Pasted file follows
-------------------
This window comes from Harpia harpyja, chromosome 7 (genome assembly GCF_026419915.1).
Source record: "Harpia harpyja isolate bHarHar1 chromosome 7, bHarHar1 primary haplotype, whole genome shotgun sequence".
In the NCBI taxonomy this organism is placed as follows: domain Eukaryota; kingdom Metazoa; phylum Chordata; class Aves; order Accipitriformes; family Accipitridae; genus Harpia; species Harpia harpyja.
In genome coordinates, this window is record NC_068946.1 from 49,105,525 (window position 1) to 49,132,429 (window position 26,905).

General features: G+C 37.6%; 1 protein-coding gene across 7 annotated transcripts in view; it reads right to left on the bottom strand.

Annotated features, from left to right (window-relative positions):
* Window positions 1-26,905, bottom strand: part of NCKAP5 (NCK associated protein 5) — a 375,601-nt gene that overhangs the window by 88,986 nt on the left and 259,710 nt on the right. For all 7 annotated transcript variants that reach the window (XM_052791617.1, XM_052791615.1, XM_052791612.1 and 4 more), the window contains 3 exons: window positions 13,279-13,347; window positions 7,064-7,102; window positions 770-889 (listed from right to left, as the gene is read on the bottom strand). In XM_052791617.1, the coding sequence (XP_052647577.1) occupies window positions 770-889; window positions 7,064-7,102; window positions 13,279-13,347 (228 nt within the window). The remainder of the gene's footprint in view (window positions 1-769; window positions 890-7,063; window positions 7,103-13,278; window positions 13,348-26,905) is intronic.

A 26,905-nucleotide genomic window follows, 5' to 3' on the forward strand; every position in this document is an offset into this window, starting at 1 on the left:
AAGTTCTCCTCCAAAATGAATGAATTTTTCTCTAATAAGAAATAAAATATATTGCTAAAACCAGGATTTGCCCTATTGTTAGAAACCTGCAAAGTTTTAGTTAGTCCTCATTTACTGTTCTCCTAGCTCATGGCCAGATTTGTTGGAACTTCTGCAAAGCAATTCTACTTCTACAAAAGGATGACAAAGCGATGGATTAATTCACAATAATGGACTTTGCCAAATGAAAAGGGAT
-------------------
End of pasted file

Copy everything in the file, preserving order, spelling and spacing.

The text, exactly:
This window comes from Harpia harpyja, chromosome 7 (genome assembly GCF_026419915.1).
Source record: "Harpia harpyja isolate bHarHar1 chromosome 7, bHarHar1 primary haplotype, whole genome shotgun sequence".
In the NCBI taxonomy this organism is placed as follows: domain Eukaryota; kingdom Metazoa; phylum Chordata; class Aves; order Accipitriformes; family Accipitridae; genus Harpia; species Harpia harpyja.
In genome coordinates, this window is record NC_068946.1 from 49,105,525 (window position 1) to 49,132,429 (window position 26,905).

General features: G+C 37.6%; 1 protein-coding gene across 7 annotated transcripts in view; it reads right to left on the bottom strand.

Annotated features, from left to right (window-relative positions):
* Window positions 1-26,905, bottom strand: part of NCKAP5 (NCK associated protein 5) — a 375,601-nt gene that overhangs the window by 88,986 nt on the left and 259,710 nt on the right. For all 7 annotated transcript variants that reach the window (XM_052791617.1, XM_052791615.1, XM_052791612.1 and 4 more), the window contains 3 exons: window positions 13,279-13,347; window positions 7,064-7,102; window positions 770-889 (listed from right to left, as the gene is read on the bottom strand). In XM_052791617.1, the coding sequence (XP_052647577.1) occupies window positions 770-889; window positions 7,064-7,102; window positions 13,279-13,347 (228 nt within the window). The remainder of the gene's footprint in view (window positions 1-769; window positions 890-7,063; window positions 7,103-13,278; window positions 13,348-26,905) is intronic.

A 26,905-nucleotide genomic window follows, 5' to 3' on the forward strand; every position in this document is an offset into this window, starting at 1 on the left:
AAGTTCTCCTCCAAAATGAATGAATTTTTCTCTAATAAGAAATAAAATATATTGCTAAAACCAGGATTTGCCCTATTGTTAGAAACCTGCAAAGTTTTAGTTAGTCCTCATTTACTGTTCTCCTAGCTCATGGCCAGATTTGTTGGAACTTCTGCAAAGCAATTCTACTTCTACAAAAGGATGACAAAGCGATGGATTAATTCACAATAATGGACTTTGCCAAATGAAAAGGGAT